If your dog or cat is having difficulty passing urine, you should seek emergency veterinary care. When an animal is unable to urinate, urine can back up and flood the kidneys. This prevents the kidneys from successfully filtering toxins from the body and allows them to build up in the patient’s bloodstream. This is a time-sensitive emergency and we advise having the patient seen immediately.
If your cat is frequently going into and out of the litter box, urinating in inappropriate locations outside the box, is vocalizing or crying while in the box, has blood in the urine, is not passing any urine or is showing other signs of urinary distress, please seek emergency care.
If your dog is asking to go out to urinate frequently, is squatting or posturing to urinate frequently, has blood in the urine, is vocalizing while trying to urinate, is not passing any urine, or showing other signs of urinary distress, please seek emergency care.
Some potential causes for difficulty urinating can include: bladder stones, urinary tract infections, crystals, inflammation, neoplasia and more.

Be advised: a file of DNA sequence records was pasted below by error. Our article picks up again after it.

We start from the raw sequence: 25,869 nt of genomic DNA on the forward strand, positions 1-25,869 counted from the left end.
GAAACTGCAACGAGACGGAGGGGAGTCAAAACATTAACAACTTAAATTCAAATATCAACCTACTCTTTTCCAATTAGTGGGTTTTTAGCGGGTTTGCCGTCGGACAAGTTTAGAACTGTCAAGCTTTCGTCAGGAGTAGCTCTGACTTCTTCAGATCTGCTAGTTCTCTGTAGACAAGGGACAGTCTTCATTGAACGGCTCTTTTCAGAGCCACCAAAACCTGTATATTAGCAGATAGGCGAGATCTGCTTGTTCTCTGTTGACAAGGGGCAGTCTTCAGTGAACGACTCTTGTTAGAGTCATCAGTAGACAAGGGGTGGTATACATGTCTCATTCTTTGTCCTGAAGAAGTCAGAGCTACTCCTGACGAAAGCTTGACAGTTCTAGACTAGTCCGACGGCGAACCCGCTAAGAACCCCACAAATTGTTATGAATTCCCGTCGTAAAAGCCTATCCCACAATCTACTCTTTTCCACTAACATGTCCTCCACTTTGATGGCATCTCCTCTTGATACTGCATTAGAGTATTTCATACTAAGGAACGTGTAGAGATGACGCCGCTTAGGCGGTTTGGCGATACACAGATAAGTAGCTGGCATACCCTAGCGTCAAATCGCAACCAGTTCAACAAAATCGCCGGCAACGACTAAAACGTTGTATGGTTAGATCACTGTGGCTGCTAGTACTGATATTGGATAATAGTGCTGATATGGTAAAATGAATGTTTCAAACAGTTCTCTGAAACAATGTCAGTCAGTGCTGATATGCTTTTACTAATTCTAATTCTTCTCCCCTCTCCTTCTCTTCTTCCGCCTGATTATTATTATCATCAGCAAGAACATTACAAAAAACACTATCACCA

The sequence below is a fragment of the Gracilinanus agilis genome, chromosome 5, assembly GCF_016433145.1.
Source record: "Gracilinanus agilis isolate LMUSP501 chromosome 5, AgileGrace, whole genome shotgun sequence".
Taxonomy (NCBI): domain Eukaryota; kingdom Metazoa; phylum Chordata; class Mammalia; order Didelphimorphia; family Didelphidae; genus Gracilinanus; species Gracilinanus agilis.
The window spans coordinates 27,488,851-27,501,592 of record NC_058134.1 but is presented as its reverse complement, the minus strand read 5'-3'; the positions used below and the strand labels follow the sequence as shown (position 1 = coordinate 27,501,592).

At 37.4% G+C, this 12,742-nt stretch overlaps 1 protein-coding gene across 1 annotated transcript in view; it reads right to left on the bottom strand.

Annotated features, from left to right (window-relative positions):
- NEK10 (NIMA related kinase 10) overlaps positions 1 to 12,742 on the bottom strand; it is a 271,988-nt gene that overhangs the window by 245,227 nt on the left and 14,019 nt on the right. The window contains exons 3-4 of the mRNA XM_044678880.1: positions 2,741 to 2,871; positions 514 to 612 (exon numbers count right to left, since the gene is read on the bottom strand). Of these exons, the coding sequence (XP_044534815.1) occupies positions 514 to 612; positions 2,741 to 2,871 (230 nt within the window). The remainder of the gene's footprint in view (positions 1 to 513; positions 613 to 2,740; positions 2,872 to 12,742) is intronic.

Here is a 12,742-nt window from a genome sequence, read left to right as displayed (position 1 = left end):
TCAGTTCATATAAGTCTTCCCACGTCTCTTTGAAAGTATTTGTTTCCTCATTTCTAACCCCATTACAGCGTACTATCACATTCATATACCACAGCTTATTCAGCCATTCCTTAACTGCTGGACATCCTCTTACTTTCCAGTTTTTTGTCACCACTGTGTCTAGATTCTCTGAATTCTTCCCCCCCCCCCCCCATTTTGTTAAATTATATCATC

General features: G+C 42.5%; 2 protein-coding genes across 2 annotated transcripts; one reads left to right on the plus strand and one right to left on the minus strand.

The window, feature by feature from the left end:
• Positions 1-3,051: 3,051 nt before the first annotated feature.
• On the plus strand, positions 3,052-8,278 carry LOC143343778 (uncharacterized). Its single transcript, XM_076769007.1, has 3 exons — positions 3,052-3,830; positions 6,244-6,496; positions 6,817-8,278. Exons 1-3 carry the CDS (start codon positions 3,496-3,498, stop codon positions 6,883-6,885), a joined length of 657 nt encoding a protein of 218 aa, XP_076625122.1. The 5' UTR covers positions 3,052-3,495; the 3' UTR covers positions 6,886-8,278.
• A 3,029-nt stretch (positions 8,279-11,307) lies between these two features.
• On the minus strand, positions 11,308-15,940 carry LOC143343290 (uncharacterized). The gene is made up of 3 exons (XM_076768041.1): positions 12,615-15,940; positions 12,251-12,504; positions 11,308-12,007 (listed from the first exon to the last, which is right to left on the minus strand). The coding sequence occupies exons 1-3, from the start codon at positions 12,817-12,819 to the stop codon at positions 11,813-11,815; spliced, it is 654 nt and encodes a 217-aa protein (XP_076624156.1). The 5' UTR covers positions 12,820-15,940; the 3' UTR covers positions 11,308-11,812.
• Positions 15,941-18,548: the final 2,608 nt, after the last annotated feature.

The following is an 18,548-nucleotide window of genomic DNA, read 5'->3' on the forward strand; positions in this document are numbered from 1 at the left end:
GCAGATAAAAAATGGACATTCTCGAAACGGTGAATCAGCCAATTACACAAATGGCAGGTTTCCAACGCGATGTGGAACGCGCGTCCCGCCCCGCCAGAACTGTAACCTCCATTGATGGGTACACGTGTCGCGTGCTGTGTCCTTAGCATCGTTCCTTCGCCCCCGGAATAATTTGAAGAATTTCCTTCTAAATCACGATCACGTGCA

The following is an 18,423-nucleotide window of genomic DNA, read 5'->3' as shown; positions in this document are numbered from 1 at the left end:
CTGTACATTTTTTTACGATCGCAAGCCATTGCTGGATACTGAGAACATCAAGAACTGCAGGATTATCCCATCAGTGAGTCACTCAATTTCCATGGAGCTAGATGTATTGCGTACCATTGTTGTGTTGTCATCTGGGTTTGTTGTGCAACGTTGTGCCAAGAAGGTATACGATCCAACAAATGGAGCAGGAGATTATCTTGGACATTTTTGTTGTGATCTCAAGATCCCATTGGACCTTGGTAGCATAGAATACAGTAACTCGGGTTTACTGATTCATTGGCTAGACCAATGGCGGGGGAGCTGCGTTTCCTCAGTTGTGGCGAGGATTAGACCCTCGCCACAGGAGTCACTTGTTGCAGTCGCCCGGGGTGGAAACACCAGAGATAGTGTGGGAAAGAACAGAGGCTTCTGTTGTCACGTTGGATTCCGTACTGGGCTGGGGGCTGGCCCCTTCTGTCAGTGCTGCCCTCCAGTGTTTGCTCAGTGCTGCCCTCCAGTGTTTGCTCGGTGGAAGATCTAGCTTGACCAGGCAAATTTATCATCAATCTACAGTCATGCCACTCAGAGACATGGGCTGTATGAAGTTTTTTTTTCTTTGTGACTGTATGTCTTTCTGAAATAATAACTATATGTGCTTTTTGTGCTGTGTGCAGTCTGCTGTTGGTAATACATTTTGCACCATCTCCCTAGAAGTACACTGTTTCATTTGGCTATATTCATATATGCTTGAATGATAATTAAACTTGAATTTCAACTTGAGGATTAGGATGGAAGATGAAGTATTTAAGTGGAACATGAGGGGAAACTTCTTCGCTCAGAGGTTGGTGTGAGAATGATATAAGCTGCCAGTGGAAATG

If your pet is unable to produce or pass urine, it is a life-threatening situation, and it is important that you take your pet to a veterinarian immediately.
The most common cause of not urinating is that something is blocking the urethra, preventing the bladder from emptying. In this situation, urine is still being produced and filling the bladder but can’t make its way out.
Not being able to urinate can cause the urine to back up into the kidneys, which can then lead to kidney failure very quickly. Kidney failure allows toxins to build up in the bloodstream which can cause heart problems and other organs to fail. This occurs most often in male cats but can happen to female cats and dogs of both genders, too.